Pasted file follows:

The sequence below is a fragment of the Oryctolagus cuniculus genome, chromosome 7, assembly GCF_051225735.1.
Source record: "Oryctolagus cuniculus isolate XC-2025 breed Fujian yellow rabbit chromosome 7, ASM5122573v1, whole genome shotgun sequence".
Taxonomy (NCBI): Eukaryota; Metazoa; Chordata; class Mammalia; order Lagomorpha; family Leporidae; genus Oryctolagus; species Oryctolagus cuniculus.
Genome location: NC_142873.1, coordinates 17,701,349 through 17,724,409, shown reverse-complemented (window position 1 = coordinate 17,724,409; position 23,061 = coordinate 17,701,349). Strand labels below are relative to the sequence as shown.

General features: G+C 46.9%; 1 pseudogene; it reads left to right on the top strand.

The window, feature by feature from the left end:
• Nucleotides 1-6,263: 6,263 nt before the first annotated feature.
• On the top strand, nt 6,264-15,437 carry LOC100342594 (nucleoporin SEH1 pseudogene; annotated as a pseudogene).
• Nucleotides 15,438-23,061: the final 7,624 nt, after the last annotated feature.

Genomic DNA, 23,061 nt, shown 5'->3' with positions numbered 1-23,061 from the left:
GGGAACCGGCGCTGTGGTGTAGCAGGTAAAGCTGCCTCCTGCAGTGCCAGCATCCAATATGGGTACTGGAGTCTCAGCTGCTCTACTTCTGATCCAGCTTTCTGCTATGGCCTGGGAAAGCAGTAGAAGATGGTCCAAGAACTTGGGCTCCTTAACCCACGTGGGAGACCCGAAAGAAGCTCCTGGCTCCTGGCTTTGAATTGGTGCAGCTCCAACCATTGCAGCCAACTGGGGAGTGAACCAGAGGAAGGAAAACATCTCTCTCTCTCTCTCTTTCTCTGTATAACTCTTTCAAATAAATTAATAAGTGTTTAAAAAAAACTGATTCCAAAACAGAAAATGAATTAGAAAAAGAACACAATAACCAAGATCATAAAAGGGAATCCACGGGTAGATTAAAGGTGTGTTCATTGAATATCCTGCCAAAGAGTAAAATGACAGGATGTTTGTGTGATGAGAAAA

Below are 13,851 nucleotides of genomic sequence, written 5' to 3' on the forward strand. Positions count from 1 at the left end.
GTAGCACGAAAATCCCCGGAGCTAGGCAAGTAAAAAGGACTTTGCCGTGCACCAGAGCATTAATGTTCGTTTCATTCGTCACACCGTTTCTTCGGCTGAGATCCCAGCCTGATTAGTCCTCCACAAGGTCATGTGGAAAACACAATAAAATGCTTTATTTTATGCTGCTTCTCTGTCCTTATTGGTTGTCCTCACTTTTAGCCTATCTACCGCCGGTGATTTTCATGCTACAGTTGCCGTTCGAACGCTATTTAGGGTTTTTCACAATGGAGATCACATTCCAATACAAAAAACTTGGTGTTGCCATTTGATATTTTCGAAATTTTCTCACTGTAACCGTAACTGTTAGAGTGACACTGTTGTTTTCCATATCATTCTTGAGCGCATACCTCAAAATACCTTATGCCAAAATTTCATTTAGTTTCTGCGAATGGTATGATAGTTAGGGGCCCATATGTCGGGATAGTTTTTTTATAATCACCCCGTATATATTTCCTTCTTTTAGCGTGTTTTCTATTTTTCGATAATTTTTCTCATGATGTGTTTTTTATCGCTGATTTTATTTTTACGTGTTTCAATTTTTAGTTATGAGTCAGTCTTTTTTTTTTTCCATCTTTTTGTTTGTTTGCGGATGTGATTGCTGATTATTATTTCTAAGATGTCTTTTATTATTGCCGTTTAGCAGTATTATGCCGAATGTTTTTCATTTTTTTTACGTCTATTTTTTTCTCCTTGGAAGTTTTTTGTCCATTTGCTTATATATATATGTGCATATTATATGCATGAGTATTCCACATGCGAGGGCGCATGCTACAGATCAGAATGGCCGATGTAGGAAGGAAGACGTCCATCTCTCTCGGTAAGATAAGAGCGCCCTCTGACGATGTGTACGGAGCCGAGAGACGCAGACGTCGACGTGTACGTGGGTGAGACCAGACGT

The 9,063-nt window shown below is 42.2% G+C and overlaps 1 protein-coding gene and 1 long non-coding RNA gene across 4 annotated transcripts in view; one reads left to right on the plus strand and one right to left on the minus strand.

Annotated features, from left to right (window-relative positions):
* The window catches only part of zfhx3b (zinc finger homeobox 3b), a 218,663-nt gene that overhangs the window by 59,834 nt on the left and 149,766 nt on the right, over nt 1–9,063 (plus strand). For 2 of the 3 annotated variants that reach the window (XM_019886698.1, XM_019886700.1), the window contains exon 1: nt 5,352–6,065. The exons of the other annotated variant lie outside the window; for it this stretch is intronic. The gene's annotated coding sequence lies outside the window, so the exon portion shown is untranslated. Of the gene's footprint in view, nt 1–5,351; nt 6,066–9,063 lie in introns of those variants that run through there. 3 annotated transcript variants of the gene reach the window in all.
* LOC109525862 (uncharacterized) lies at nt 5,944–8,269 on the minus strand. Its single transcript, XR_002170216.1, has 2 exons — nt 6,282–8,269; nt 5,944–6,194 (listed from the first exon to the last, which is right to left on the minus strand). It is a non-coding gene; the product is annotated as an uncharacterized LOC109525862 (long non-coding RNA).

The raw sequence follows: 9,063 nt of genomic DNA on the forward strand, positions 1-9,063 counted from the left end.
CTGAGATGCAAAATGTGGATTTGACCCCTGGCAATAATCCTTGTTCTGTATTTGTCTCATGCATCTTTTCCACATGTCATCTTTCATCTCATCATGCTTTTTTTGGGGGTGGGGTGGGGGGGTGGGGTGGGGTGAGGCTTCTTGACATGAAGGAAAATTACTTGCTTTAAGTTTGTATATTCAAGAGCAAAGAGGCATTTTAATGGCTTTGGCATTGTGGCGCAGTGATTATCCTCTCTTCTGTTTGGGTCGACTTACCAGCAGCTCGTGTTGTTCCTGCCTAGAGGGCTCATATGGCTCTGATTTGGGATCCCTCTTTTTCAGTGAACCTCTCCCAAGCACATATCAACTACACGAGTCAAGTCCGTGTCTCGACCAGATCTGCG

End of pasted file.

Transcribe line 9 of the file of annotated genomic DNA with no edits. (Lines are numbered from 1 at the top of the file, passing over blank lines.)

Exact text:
• Nucleotides 15,438-23,061: the final 7,624 nt, after the last annotated feature.